4. Meet some of my new to me cousins, discovered during the past 3 years. Goals are to meet my cousins "Little" Irene, great granddaughter of Grand Aunt, Mattie Henyard Martin, in July and if things work out, maybe meeting my Perkins cousins, descendants of Great Grand Aunt Penny Rome Perkins.  

Tuesday, January 18, 2011

Tombstone Tuesday

Mattie Henyard Martin
25 March 1885 - 18 October 1918
Harris-Jones Cemetery, Walton County, GA

Mattie was my maternal grandmother's older half sister. Per conversations with my Cousin Irene, Cousin Ovella, Mattie's daughter, had this tombstone placed at her mother's grave many years after Mattie had passed.

The picture of my grand aunt's tombstone was obtained via photo request at FindaGrave

Tuesday, September 21, 2010

Tombstone Tuesday

Tommie Lee Martin (1909 - 1969)

Tommie Lee was the son of my Grand Aunt, Mattie Henyard Martin (the oldest of my grandmother's siblings), which makes him my second cousin once removed. Tommie Lee was the only one of Aunt Mattie's children that didn't remain in Ohio with his brothers and sisters after they migrated there from GA. Tommie Lee is interred in Evergreen Cemetery in Polk County, FL.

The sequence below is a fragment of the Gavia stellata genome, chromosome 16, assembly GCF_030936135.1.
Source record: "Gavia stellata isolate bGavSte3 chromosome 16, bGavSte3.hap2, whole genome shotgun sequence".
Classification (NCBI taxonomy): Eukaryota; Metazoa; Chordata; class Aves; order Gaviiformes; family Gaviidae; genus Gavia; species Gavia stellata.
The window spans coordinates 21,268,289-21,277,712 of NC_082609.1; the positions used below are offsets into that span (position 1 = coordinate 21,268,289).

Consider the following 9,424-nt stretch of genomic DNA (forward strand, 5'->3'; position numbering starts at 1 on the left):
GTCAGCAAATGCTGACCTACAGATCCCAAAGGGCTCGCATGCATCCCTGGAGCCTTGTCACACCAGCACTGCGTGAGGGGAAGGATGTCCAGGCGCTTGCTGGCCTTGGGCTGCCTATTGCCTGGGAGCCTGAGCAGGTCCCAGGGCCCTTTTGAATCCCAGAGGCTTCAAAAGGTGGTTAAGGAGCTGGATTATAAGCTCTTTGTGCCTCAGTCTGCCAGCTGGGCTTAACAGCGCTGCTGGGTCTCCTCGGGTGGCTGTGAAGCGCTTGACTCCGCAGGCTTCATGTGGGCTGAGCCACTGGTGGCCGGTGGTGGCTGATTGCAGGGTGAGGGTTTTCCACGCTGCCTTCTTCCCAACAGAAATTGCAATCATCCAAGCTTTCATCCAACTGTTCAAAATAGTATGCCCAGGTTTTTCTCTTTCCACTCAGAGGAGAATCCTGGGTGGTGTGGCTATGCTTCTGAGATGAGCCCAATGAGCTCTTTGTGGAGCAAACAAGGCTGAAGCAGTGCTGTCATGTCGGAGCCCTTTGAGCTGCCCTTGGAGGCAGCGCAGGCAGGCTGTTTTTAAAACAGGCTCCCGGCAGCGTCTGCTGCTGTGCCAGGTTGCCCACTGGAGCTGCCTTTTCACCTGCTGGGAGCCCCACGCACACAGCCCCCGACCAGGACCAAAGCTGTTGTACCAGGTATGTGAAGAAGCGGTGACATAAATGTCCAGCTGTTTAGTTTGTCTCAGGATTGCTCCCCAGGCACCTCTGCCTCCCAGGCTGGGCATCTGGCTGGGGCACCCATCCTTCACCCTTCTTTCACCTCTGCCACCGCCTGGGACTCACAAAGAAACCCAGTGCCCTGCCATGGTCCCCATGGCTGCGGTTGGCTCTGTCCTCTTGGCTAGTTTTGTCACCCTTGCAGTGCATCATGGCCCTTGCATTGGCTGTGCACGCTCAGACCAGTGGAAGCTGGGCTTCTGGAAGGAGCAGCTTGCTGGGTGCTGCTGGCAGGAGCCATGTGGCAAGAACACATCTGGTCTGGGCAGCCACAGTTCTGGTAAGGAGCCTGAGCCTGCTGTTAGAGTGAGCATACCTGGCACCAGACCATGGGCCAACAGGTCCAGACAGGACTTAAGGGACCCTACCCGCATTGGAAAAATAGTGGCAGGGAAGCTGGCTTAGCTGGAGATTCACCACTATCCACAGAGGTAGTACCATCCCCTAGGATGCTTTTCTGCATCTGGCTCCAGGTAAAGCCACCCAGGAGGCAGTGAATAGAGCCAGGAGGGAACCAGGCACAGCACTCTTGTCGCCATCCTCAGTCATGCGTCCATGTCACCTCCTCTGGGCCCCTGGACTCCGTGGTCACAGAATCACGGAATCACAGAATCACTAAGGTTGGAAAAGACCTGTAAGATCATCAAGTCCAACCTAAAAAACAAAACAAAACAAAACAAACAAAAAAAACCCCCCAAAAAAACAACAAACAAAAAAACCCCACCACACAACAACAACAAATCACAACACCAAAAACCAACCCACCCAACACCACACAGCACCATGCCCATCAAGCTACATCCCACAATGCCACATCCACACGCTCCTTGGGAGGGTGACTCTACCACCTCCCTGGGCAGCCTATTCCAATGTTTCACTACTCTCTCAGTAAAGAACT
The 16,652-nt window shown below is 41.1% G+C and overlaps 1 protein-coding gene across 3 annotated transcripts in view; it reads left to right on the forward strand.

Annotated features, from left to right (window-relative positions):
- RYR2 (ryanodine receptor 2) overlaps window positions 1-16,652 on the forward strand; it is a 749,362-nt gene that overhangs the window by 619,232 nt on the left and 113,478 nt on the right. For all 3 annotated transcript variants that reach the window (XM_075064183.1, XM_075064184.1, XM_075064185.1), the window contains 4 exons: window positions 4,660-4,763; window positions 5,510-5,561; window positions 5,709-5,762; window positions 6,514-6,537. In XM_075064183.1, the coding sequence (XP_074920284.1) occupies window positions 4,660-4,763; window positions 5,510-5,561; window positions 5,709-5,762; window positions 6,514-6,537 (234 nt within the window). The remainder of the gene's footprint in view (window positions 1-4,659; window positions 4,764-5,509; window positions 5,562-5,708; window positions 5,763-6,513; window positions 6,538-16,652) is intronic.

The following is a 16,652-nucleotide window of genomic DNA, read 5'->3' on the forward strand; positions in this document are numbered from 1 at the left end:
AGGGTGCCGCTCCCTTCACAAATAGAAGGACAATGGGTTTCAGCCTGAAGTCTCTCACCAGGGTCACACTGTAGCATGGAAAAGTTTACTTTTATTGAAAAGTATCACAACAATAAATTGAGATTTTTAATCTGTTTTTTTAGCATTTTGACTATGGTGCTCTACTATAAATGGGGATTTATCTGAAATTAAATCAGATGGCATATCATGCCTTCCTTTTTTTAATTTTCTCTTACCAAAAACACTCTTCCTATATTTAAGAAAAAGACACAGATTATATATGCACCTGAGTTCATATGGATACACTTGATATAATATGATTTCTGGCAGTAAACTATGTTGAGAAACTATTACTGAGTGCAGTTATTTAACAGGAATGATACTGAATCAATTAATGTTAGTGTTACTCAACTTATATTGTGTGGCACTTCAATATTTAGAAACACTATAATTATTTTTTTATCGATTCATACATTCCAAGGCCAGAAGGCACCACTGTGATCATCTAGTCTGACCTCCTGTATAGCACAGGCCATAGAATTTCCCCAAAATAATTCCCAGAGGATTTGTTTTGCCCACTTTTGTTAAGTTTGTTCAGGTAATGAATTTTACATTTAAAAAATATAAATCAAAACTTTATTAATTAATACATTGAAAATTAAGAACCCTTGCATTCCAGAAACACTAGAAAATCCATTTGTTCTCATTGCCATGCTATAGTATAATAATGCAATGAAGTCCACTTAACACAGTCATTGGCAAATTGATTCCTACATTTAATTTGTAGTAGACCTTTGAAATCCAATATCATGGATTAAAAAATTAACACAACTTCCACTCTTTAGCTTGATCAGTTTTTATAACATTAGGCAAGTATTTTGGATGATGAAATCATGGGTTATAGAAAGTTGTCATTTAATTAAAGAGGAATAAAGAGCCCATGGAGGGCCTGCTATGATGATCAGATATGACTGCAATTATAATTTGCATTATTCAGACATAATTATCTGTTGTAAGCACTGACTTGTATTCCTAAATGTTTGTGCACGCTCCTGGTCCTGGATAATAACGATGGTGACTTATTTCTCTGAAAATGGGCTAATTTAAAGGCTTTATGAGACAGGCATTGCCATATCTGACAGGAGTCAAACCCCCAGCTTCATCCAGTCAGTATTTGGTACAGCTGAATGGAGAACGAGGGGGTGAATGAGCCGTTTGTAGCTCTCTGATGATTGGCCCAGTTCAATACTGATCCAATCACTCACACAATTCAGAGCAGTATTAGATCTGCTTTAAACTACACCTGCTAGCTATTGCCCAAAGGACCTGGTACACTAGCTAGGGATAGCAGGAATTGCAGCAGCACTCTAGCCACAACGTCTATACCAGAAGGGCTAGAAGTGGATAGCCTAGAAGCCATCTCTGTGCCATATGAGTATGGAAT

Tommie Lee had a son, Tommie Lee, Jr., whom the family has lost contact with through the years, so Tommie Lee Jr. if you or your son Chris come across this post, your family in Georgia, Ohio, and North Carolina would sure love to hear from you.

The pictures of Tommie Lee Martin's tombstone were obtained via photo request at

Wednesday, May 19, 2010

Wordless Wednesday - Who is She?

Is this the infamous half sister, Mattie Henyard Martin, that only my grandmother seem to know about and thus only our line of my great grandparents descendants have ever heard about?

According to Little Irene, which is what mom and I both call our new found cousin, this picture hung on her grandmother Irene Martin Richardson's wall. There are no dates or names on the picture. Little Irene says some of the family says it's her grandmother's mother and others say that it's her grandmother's grandmother.

Both my mother and aunt Lucille recall seeing a picture of their Aunt Mattie but it's been so long ago that neither can say for sure whether the person in this picture resembles the person in the picture they remember seeing so many years ago.